Wynn Resorts shareholders involved in a derivative lawsuit stemming from Steve Wynn’s sexual misconduct allegations have agreed to a $41 million settlement, $20 million of which will come from the disgraced casino mogul Steve Wynn.
Following the publication of a Wall Street Journal article in January 2018 which exposed Wynn’s alleged decades-long pattern of sexual offences towards his female employees, a series of shareholder lawsuits have been filed against the former CEO and the company’s board of directors.
The multiple lawsuits accused the board of blatantly ignoring Wynn’s sustained pattern of sexual misconduct, which resulted in irreparable damage to the company and its shareholders.
Details of the Settlement
Wynn was forced to step down from his post and decided to sell his stock following the bombshell, but has denied all accusations against him. However, this latest development could be an indication that the former CEO may have finally owned up to his mistakes.
Under the settlement, Wynn Resorts will also receive $21 million from insurance carriers, on top of the $20 million coming from Wynn’s own pockets. The company will also be credited with $49 million in relation to corporate governance improvements and changes to policies which the company had agreed to undertake after the derivative lawsuit was filed. Wynn Resorts is set to adopt more bylaw changes as part of the settlement.
Among the plaintiffs of the lawsuits covered by the settlement were The New York State Common Retirement Fund, municipal firefighters in California, as well as an operating engineers’ construction pension fund based in Pennsylvania.
In an interview with the Associated Press last week, New York State Comptroller Thomas DiNapoli, the lead plaintiff in the lawsuit, said the agreements and conditions established in the settlement will protect Wynn Resorts employees and shareholders from future harm. DiNapoli supervises New York’s $209 billion retirement fund, which also owns shares in Wynn Resorts, worth around $23 million.
Wynn Resorts declined to elaborate on the settlement, but it clarified that the company and its directors were absolved of any wrongdoing in relation to the lawsuit.
Changes at Wynn Resorts
In February 2019, Wynn Resorts was slapped with a massive $20 million fine by the Nevada Gaming Commission, the largest being handed down in the history of the state, to settle a 10-count complaint arising from failure by previous company executives to properly deal with several sexual misconduct allegations against the company’s former CEO.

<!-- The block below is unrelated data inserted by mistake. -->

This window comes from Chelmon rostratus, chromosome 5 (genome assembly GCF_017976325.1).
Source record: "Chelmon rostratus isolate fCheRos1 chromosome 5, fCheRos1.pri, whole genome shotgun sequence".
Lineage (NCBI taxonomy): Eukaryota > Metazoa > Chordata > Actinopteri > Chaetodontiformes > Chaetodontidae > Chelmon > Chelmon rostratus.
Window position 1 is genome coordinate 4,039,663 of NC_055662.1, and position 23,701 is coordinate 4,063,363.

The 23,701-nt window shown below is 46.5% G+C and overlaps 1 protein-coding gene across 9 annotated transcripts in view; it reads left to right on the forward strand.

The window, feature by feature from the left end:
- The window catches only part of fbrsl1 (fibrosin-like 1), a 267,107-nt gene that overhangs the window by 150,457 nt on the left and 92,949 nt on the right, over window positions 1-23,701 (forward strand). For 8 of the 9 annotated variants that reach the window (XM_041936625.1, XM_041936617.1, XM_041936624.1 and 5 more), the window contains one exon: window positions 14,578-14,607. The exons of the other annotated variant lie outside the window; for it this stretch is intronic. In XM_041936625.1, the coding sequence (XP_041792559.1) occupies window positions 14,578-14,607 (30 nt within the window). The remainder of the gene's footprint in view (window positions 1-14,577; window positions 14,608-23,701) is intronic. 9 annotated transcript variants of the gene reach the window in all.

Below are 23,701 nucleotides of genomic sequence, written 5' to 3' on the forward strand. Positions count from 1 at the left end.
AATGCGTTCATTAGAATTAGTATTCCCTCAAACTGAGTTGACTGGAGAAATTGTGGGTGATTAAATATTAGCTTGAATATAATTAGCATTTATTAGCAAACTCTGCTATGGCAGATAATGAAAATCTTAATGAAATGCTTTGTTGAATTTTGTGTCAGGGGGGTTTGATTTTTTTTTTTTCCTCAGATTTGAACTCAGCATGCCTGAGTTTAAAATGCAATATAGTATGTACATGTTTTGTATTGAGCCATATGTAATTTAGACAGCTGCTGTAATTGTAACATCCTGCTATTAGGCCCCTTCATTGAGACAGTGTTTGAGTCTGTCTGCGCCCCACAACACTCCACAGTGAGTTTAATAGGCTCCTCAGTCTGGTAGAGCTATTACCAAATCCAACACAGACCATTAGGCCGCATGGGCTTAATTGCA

Among the counts was in relation to Wynn’s alleged rape of a salon employee who became pregnant as a result. The former CEO allegedly settled the matter by paying the victim and her husband $7.5 million, with the full knowledge of senior executives at the company. Wynn was also accused of pressuring a cocktail server into a non-consensual sexual relationship; she also allegedly received $975,000 in settlement from the former casino magnate.
In an attempt to rebuild the company’s name and prevent further damage, Wynn Resorts revamped the entire make-up of its board of directors, and appointed former gaming industry veteran and former Harrah’s Entertainment CEO Phil Satre as the new board chairman. Matt Maddox also took the helm as CEO, while Ellen Whittermore and Marilyn Spiegel were named as general counsel and president respectively. Rose Huddleston was also appointed as senior vice president of human resources.
Wynn Resorts also implemented new policies and formed a compliance committee all aimed at keeping sexual harassment allegations in check.
NGCB Asserts Jurisdiction Over Steve Wynn
Meanwhile, the Nevada Gaming Control Board (NGCB) has now issued a response to Wynn’s motion to dismiss in relation to a complaint that seeks to effectively ban him from the state’s gaming industry, alongside an undisclosed fine. The motion argued that the NGCB no longer have jurisdiction over the former gaming magnate as he already parted ways with Wynn Resorts and had left the industry for good.
However, in a response issued last week, the NGCB stated that Wynn’s motion to dismiss a regulatory complaint is legally flawed and is not supported by the Gaming Control Act. The agency asserts that they still have jurisdiction over the former casino mogul and will still decide whether or not he is suitable to hold a gaming license.

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